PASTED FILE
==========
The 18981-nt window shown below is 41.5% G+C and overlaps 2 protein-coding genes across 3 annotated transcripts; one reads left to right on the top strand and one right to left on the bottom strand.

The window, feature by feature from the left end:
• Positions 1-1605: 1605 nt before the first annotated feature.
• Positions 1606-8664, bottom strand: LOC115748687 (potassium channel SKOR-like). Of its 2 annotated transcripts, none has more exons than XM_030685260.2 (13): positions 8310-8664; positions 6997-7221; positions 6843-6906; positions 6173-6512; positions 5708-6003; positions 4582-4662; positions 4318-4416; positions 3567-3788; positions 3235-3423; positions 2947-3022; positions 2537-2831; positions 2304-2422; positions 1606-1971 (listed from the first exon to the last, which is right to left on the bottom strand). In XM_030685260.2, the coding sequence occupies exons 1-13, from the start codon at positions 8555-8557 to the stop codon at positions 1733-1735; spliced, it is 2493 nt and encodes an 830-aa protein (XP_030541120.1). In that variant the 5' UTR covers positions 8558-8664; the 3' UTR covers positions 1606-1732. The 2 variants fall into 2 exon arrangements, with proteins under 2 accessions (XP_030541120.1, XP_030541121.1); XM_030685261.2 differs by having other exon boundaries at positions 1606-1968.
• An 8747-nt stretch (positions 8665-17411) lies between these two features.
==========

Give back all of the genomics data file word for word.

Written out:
The 18981-nt window shown below is 41.5% G+C and overlaps 2 protein-coding genes across 3 annotated transcripts; one reads left to right on the top strand and one right to left on the bottom strand.

The window, feature by feature from the left end:
• Positions 1-1605: 1605 nt before the first annotated feature.
• Positions 1606-8664, bottom strand: LOC115748687 (potassium channel SKOR-like). Of its 2 annotated transcripts, none has more exons than XM_030685260.2 (13): positions 8310-8664; positions 6997-7221; positions 6843-6906; positions 6173-6512; positions 5708-6003; positions 4582-4662; positions 4318-4416; positions 3567-3788; positions 3235-3423; positions 2947-3022; positions 2537-2831; positions 2304-2422; positions 1606-1971 (listed from the first exon to the last, which is right to left on the bottom strand). In XM_030685260.2, the coding sequence occupies exons 1-13, from the start codon at positions 8555-8557 to the stop codon at positions 1733-1735; spliced, it is 2493 nt and encodes an 830-aa protein (XP_030541120.1). In that variant the 5' UTR covers positions 8558-8664; the 3' UTR covers positions 1606-1732. The 2 variants fall into 2 exon arrangements, with proteins under 2 accessions (XP_030541120.1, XP_030541121.1); XM_030685261.2 differs by having other exon boundaries at positions 1606-1968.
• An 8747-nt stretch (positions 8665-17411) lies between these two features.